The Haymarket Massacre
A decade of strife between labor and industry culminated May 1, 1886 when close to 300,000 strikers nationwide and 40,000 in Chicago took part in demonstrations for the eight-hour work day.
Three days later, on May 4th, workers organized a rally at Haymarket Square in that city to protest police brutality against what happened the previous evening at the McCormick Reaper works. One protester had died during the violence.
When police moved in to quell the protest at the Haymarket, someone threw a bomb into the crowd, killing both police and protesters. The riot subsided and police apprehended eight people. Four later were hanged. One of the condemned martyrs, August Spies, spoke for all when he said, “There will come a day when our silence will be more powerful than the voices you strangle today!” Unfortunately, that day would not come for another 52 years.
The deaths of the Haymarket martyrs started an enduring tradition – “May Day” labor rallies.
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At the tender age of 23, he was one of approximately 30 members in the fledgling union. Whaling immediately began taking an active role in the affairs of the struggling young local.
In the early years, the union was supervised by the International Union. In November 1920, it was in need of someone to fill a leadership void. This was accomplished by the union electing Whaling to be its first business representative. For the next 37 years, Whaling held the title of business agent or state business representative. He ran the affairs of the local in nearly every way possible. Whaling was a tough negotiator who always had the needs of the members in his heart and his mind.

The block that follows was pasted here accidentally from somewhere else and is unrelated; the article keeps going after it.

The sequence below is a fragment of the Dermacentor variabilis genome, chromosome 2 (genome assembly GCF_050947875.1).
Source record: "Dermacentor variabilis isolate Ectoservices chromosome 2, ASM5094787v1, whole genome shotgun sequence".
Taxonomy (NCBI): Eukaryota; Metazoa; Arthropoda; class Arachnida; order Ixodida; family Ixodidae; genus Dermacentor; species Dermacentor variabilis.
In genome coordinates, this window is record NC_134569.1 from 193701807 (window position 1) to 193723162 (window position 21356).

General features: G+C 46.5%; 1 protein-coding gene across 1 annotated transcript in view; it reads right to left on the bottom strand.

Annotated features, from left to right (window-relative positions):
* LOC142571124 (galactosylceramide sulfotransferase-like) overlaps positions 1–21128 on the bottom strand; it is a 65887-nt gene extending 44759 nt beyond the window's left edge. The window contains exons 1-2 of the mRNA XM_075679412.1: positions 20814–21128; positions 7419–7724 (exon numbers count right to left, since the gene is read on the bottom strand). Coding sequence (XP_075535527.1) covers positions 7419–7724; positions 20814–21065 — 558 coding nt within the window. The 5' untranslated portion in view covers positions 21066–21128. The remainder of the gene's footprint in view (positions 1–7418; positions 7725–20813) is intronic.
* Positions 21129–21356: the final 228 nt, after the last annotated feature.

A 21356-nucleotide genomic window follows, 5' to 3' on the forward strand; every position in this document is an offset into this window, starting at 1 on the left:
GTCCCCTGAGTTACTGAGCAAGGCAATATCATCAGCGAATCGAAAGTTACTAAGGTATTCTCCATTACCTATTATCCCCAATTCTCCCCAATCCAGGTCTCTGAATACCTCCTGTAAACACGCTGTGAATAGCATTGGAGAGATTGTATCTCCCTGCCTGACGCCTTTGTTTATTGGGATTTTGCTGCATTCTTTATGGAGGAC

During his tenure, the membership grew greatly, health and pension funds were initiated and the quality of life of our member was bettered in nearly every way. Marsh Whaling led Local 139 for 40% of its existence as a union. It is largely because of his stewardship that we survived the difficult times of the Great Depression and the changes that occurred after World War II. All of us owe him a debt of gratitude for helping make this Local one that we all can be proud of.
The Fight for the Eight-Hour Day
In 1938, Congress passed the Fair Labor Standards Act which, in part, mandated an eight-hour day. This was one of the great victories of the 20th Century labor movement. Since then, workers who log more than eight hours on the job are to be paid time and one-half.
Tragically, some Americans paid the ultimate price while fighting for the eight-hour work day.
Wisconsin’s most historic and bloody labor incident occurred on May 5, 1886 on the shores of Lake Michigan in the Bay View area of Milwaukee.
As some 1,500 workers marched toward the Bay View Rolling Mills (then the area’s biggest manufacturer) urging the workers there to join the marches, the State Militia lined up on a hill, guns poised. The marchers were ordered to stop form some 200 yards away; when they didn’t, the militiamen fired into the crowd, killing seven persons.
The marchers dispersed and the eight-hour days marches ended. The incident, in spite of its immediate end to eight-hour day efforts, spurred workers and their families to look forward to build a more progressive society in Milwaukee and Wisconsin.
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